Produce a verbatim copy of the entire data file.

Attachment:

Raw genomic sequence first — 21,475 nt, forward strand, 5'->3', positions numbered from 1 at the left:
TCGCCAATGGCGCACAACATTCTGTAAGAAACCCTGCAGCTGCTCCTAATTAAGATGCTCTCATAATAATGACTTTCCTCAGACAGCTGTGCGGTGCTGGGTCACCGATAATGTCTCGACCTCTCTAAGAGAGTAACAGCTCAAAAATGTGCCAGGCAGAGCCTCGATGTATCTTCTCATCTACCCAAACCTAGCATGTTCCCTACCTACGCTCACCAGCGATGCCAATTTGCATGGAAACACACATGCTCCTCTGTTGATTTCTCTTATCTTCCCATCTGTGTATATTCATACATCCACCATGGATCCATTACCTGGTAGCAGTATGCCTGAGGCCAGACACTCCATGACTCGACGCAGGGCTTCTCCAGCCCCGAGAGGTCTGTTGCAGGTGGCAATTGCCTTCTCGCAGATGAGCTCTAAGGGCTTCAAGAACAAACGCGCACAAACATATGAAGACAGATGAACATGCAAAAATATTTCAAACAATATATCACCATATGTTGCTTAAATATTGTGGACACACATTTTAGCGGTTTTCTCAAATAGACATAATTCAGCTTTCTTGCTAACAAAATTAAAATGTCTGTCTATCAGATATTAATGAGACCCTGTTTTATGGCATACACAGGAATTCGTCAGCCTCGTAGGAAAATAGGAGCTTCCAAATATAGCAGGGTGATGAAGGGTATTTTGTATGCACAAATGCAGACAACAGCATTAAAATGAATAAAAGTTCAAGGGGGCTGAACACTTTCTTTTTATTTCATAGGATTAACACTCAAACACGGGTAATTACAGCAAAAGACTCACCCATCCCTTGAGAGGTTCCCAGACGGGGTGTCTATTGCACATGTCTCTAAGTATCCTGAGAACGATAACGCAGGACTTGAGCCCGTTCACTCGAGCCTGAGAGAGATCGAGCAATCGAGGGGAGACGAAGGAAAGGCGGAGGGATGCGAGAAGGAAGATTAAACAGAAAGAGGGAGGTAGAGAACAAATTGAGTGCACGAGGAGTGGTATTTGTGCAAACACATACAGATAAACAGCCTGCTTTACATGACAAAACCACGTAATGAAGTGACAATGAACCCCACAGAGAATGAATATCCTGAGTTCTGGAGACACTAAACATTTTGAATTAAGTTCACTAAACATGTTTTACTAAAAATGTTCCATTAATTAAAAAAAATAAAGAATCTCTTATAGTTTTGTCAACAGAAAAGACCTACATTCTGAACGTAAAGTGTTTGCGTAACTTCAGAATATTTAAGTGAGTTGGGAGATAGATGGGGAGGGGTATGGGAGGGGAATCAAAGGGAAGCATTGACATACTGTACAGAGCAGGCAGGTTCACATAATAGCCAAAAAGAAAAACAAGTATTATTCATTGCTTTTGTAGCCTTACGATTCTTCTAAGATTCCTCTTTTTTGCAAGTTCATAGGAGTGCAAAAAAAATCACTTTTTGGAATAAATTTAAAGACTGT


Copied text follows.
Raw genomic sequence first — 21,475 nt, forward strand, 5'->3', positions numbered from 1 at the left:
TCGCCAATGGCGCACAACATTCTGTAAGAAACCCTGCAGCTGCTCCTAATTAAGATGCTCTCATAATAATGACTTTCCTCAGACAGCTGTGCGGTGCTGGGTCACCGATAATGTCTCGACCTCTCTAAGAGAGTAACAGCTCAAAAATGTGCCAGGCAGAGCCTCGATGTATCTTCTCATCTACCCAAACCTAGCATGTTCCCTACCTACGCTCACCAGCGATGCCAATTTGCATGGAAACACACATGCTCCTCTGTTGATTTCTCTTATCTTCCCATCTGTGTATATTCATACATCCACCATGGATCCATTACCTGGTAGCAGTATGCCTGAGGCCAGACACTCCATGACTCGACGCAGGGCTTCTCCAGCCCCGAGAGGTCTGTTGCAGGTGGCAATTGCCTTCTCGCAGATGAGCTCTAAGGGCTTCAAGAACAAACGCGCACAAACATATGAAGACAGATGAACATGCAAAAATATTTCAAACAATATATCACCATATGTTGCTTAAATATTGTGGACACACATTTTAGCGGTTTTCTCAAATAGACATAATTCAGCTTTCTTGCTAACAAAATTAAAATGTCTGTCTATCAGATATTAATGAGACCCTGTTTTATGGCATACACAGGAATTCGTCAGCCTCGTAGGAAAATAGGAGCTTCCAAATATAGCAGGGTGATGAAGGGTATTTTGTATGCACAAATGCAGACAACAGCATTAAAATGAATAAAAGTTCAAGGGGGCTGAACACTTTCTTTTTATTTCATAGGATTAACACTCAAACACGGGTAATTACAGCAAAAGACTCACCCATCCCTTGAGAGGTTCCCAGACGGGGTGTCTATTGCACATGTCTCTAAGTATCCTGAGAACGATAACGCAGGACTTGAGCCCGTTCACTCGAGCCTGAGAGAGATCGAGCAATCGAGGGGAGACGAAGGAAAGGCGGAGGGATGCGAGAAGGAAGATTAAACAGAAAGAGGGAGGTAGAGAACAAATTGAGTGCACGAGGAGTGGTATTTGTGCAAACACATACAGATAAACAGCCTGCTTTACATGACAAAACCACGTAATGAAGTGACAATGAACCCCACAGAGAATGAATATCCTGAGTTCTGGAGACACTAAACATTTTGAATTAAGTTCACTAAACATGTTTTACTAAAAATGTTCCATTAATTAAAAAAAATAAAGAATCTCTTATAGTTTTGTCAACAGAAAAGACCTACATTCTGAACGTAAAGTGTTTGCGTAACTTCAGAATATTTAAGTGAGTTGGGAGATAGATGGGGAGGGGTATGGGAGGGGAATCAAAGGGAAGCATTGACATACTGTACAGAGCAGGCAGGTTCACATAATAGCCAAAAAGAAAAACAAGTATTATTCATTGCTTTTGTAGCCTTACGATTCTTCTAAGATTCCTCTTTTTTGCAAGTTCATAGGAGTGCAAAAAAAATCACTTTTTGGAATAAATTTAAAGACTGT